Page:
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Eqypt's Antiquities Boss Is Sacked
18 July 2011 3:29 pm
After nearly a decade as chief of Egypt's antiquities, Zahi Hawass is now out of a job.
The 64-year-old archaeologist was fired yesterday by Prime Minister Essam Sharaf as part of a wider shakeup of his cabinet. Protestors at Cairo's Tahrir Square had been calling for his ouster as minister of antiquities for months. "All the devils united against me," Hawass told Science Insider.
The country's most prominent figure in archaeology, Hawass was instrumental in sending large blockbuster exhibits abroad, creating a host of new museums and secure storerooms, and pressuring foreign excavators to publish their finds more quickly. But he was also criticized for his portrayal on American television of archaeology as treasure hunting, excoriated for his dictatorial management style, and accused of shoddy research in carrying out his own digs. Sharaf is said to have appointed Abdel-Fattah El-Banna as Hawass' replacement, but there are reports that protestors have rejected that nomination, and that Sharaf might reverse his decision and name someone else.
El-Banna is an engineer and stone specialist at Cairo University with experience in restoring ancient buildings. He has been an outspoken critic of Hawass in recent months, accusing him of being involved in the illegal antiquities trade, a charge that Hawass denies.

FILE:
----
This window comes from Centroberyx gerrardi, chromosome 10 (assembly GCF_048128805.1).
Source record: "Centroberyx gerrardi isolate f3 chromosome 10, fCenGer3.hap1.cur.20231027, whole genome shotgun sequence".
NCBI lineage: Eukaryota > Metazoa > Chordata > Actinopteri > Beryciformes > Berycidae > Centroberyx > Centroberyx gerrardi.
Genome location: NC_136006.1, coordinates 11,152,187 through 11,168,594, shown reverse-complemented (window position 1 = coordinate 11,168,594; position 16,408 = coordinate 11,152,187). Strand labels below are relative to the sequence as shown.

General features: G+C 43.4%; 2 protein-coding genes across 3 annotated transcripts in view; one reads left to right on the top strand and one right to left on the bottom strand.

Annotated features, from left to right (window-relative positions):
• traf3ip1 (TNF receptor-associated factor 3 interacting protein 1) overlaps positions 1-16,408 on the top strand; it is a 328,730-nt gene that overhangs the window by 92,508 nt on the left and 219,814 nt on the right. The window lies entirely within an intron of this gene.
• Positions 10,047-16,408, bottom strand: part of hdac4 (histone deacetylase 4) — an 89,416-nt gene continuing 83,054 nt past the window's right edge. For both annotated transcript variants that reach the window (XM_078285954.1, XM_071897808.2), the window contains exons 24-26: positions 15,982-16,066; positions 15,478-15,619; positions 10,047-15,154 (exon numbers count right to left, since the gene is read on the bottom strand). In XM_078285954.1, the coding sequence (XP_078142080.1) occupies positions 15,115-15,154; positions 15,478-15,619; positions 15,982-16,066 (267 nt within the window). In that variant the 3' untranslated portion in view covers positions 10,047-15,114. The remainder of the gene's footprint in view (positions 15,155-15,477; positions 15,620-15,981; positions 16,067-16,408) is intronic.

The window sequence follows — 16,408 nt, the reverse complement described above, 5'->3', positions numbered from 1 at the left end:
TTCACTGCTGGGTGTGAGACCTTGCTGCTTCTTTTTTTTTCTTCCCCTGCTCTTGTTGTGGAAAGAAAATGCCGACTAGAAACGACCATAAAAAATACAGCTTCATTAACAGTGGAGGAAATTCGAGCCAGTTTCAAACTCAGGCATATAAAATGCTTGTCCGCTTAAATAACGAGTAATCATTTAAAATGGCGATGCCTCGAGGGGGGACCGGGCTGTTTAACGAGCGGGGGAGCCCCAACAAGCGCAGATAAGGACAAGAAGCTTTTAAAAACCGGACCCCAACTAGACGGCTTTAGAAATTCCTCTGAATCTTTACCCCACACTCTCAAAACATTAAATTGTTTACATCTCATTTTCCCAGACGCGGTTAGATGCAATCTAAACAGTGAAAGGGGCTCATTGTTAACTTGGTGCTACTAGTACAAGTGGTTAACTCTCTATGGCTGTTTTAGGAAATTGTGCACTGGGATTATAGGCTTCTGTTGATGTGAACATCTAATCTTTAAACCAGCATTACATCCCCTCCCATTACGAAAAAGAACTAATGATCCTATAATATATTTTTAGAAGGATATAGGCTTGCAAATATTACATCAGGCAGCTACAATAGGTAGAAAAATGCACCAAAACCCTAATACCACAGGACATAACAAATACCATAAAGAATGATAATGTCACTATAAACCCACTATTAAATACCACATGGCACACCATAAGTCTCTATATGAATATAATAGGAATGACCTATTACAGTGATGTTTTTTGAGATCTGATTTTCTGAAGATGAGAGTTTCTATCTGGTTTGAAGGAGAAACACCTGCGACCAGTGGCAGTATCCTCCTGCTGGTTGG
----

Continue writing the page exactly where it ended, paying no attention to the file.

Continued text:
Egyptian critics say they are delighted by the departure of Hawass, who became a minister in January when the Supreme Council of Antiquities (SCA), the organization he has led since 2002, was given Cabinet status. "Finally we got rid of him," says Amany Taha, a Cairo tour guide active in the protests.
But some foreign archaeologists say they will be sorry to lose Hawass, who has been a dynamic if controversial leader of the country's ancient monuments. "In the ensuing free-for-all, now that he is gone, I beg you to remember all the good that Zahi did for Egypt and Egyptian antiquities in his term as SCA," says W. Raymond Johnson, an archaeologist of the University of Chicago in Illinois who works at Luxor. "It's easy to condemn, much harder to give credit for what is due."
Hawass resigned in March to protest the looting of sites, but was recalled to help bring tourists back to Egypt. For now, Hawass says, "I will rest."